'Strengths-based performance conversations' aims to move managers away from a deficit-oriented method, which is focused on identifying and fixing the weaknesses of team members, analysing what has gone wrong and considering how that can be avoided in the future. The new study of performance management outcomes in the civil service shows that that employee performance can be improved by a simple training intervention focused on building strengths instead of fixing weaknesses. These results can be boosted by a more extensive intervention, which includes wider communication and changes to HR policy, as well as manager training.
Jonny Gifford, senior research adviser for organisational behaviour at the CIPD, said:
“The strengths-based approach marks a big shift in mind-set for many, if not most of us. Our default mode when looking for improvements tends to be deficit-oriented – we hone in on what’s gone wrong and consider how we can avoid that in the future. There will always be cases where it’s imperative to do this, but our research shows the benefit of making the norm in performance conversations to reflect instead on what worked well, why, and how it can be replicated.
“The research demonstrated that by focussing on the positives and building on what works, we can actually boost employee performance and help with the learning and development of our teams.”
The CIPD research centred on workplace interventions in three government organisations: Her Majesty’s Revenue and Customs (HMRC), the National Offender Management Service (NOMS, now called Her Majesty’s Prison and Probation Service, or HMPPS) and the Valuation Office Agency (VOA), as well as work with the Civil Service Employee Policy team. The field study involved before-and-after measures, comparing control groups who were not given any training or support with treatment groups who attended a training workshop on leading strengths-based performance conversations. In the VOA there were additional interventions including a change in HR policy on performance management.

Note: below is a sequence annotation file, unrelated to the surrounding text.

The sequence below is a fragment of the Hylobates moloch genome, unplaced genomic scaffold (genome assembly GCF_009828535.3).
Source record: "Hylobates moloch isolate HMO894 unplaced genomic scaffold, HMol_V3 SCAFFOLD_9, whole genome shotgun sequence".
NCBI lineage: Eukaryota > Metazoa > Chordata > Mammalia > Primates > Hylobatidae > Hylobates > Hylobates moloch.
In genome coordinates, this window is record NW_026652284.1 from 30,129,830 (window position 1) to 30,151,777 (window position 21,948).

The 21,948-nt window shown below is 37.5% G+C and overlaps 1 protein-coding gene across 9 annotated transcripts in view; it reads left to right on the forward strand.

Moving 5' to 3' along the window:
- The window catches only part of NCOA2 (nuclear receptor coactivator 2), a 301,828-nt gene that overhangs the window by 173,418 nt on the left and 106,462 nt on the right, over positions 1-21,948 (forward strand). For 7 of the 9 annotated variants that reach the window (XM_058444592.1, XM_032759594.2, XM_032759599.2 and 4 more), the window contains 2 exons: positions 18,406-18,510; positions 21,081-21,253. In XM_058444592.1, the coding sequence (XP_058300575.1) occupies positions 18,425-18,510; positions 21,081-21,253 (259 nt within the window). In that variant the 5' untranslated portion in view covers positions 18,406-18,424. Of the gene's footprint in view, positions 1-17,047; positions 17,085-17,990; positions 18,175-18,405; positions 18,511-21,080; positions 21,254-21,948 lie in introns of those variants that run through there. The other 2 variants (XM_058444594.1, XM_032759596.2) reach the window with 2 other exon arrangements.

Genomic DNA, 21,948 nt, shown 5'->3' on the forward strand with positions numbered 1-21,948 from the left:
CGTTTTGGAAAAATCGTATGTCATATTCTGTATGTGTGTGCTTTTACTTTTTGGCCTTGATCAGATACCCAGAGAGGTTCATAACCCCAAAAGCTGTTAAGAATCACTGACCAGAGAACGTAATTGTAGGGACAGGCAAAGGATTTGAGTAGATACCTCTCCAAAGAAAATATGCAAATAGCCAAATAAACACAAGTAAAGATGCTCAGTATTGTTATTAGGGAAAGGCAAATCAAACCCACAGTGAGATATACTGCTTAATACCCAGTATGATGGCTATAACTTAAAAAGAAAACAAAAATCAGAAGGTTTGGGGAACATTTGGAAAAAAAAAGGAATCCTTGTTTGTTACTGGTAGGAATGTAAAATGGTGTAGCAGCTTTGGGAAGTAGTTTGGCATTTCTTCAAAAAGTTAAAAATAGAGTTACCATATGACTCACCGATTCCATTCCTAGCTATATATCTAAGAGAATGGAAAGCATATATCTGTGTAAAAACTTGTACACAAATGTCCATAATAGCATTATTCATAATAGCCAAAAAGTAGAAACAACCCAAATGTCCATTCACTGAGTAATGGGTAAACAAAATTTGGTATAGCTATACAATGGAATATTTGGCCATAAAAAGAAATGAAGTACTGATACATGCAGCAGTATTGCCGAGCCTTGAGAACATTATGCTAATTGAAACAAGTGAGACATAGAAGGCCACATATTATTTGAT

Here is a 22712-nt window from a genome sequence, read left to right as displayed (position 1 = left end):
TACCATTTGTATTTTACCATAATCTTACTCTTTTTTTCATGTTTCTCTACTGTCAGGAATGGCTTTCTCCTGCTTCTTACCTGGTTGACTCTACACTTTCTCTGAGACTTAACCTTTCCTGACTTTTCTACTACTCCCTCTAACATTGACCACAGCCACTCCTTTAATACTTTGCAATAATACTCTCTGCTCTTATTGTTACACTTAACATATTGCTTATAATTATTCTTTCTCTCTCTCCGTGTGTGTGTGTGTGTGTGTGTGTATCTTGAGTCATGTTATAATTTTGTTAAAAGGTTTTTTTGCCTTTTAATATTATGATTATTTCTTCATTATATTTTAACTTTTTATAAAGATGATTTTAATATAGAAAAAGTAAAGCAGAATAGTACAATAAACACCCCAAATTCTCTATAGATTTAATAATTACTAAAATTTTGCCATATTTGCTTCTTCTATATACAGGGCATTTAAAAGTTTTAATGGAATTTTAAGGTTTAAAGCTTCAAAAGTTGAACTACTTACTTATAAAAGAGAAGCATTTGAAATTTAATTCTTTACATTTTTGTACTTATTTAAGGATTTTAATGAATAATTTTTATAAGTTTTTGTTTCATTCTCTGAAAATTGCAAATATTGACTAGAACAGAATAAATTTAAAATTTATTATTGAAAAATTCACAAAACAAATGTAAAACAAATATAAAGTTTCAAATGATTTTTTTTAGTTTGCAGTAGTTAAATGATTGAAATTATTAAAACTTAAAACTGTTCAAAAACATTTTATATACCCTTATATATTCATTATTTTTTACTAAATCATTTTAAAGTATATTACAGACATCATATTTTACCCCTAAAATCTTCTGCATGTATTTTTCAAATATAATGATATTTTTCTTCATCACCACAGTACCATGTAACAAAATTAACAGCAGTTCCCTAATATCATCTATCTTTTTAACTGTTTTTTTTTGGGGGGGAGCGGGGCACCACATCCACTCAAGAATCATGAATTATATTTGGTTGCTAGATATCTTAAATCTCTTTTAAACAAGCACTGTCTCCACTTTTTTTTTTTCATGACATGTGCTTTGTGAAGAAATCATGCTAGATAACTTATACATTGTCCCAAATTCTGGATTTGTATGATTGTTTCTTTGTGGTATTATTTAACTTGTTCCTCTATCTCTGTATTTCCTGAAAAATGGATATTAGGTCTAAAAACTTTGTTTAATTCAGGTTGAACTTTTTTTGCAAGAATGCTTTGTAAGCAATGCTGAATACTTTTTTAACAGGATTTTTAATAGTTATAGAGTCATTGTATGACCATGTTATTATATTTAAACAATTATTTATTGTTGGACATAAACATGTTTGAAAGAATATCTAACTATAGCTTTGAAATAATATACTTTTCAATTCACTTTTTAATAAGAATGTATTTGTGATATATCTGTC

The feedback from employees after the study suggests a marked improvement in how useful performance conversations were when they focussed on strengths-based conversations. Overall, the interventions led to a 9.7% increase in employees agreeing with the statement, ‘My meetings with my line manager help me learn and develop as a professional’. There was also a 7.4% increase in those agreeing with the statement, ‘My meetings with my line manager help to improve my performance’.
Andrew Kean, Deputy Director of Civil Service Employee Policy, said:
“In the Civil Service, we know that the quality of the performance conversation between the manager and their employee is fundamental to any good performance management approach. So we are delighted that this research, which has centred on the nature and quality of performance conversations, has provided such clear results. In particular, that a simple training intervention focused on building strengths instead of fixing weaknesses positively influences the performance conversations that take place between managers and their staff.”
David Ede, Director of People and Organisational Development at the Valuation Office Agency, said:
“It has been a really useful experience to have the CIPD research running alongside our own internal performance management pilot. This has allowed for a comparison between a holistic approach to performance management (complete policy change and cultural shift to coaching conversations) and a more discrete strengths-based intervention where the policy has remained unchanged. VOA has been doing its own internal evaluation of our pilot and worked alongside the CIPD to feed into their research.”